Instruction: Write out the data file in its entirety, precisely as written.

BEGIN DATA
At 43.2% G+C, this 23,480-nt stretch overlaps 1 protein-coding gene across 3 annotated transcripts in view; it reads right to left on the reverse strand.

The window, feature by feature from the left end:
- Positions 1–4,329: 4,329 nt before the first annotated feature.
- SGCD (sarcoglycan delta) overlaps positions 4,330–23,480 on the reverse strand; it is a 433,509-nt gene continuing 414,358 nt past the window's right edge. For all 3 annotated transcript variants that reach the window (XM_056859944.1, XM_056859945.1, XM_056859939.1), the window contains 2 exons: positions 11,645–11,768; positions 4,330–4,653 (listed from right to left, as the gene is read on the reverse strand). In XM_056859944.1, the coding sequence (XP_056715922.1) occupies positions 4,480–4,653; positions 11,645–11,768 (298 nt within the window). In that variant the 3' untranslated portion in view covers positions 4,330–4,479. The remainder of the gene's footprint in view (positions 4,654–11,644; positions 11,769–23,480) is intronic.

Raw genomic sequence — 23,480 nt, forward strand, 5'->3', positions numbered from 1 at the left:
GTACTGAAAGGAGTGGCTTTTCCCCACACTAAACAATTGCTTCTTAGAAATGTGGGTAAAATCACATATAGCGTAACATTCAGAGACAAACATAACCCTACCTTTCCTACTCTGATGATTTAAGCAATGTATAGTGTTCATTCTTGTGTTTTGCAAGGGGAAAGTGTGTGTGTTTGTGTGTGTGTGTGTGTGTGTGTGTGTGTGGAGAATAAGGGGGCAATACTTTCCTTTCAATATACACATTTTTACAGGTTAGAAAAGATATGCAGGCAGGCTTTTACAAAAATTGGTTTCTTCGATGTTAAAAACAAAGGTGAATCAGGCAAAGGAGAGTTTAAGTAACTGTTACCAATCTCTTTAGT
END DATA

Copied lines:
At 43.2% G+C, this 23,480-nt stretch overlaps 1 protein-coding gene across 3 annotated transcripts in view; it reads right to left on the reverse strand.

The window, feature by feature from the left end:
- Positions 1–4,329: 4,329 nt before the first annotated feature.
- SGCD (sarcoglycan delta) overlaps positions 4,330–23,480 on the reverse strand; it is a 433,509-nt gene continuing 414,358 nt past the window's right edge. For all 3 annotated transcript variants that reach the window (XM_056859944.1, XM_056859945.1, XM_056859939.1), the window contains 2 exons: positions 11,645–11,768; positions 4,330–4,653 (listed from right to left, as the gene is read on the reverse strand). In XM_056859944.1, the coding sequence (XP_056715922.1) occupies positions 4,480–4,653; positions 11,645–11,768 (298 nt within the window). In that variant the 3' untranslated portion in view covers positions 4,330–4,479. The remainder of the gene's footprint in view (positions 4,654–11,644; positions 11,769–23,480) is intronic.

Raw genomic sequence — 23,480 nt, forward strand, 5'->3', positions numbered from 1 at the left:
GTACTGAAAGGAGTGGCTTTTCCCCACACTAAACAATTGCTTCTTAGAAATGTGGGTAAAATCACATATAGCGTAACATTCAGAGACAAACATAACCCTACCTTTCCTACTCTGATGATTTAAGCAATGTATAGTGTTCATTCTTGTGTTTTGCAAGGGGAAAGTGTGTGTGTTTGTGTGTGTGTGTGTGTGTGTGTGTGTGTGGAGAATAAGGGGGCAATACTTTCCTTTCAATATACACATTTTTACAGGTTAGAAAAGATATGCAGGCAGGCTTTTACAAAAATTGGTTTCTTCGATGTTAAAAACAAAGGTGAATCAGGCAAAGGAGAGTTTAAGTAACTGTTACCAATCTCTTTAGT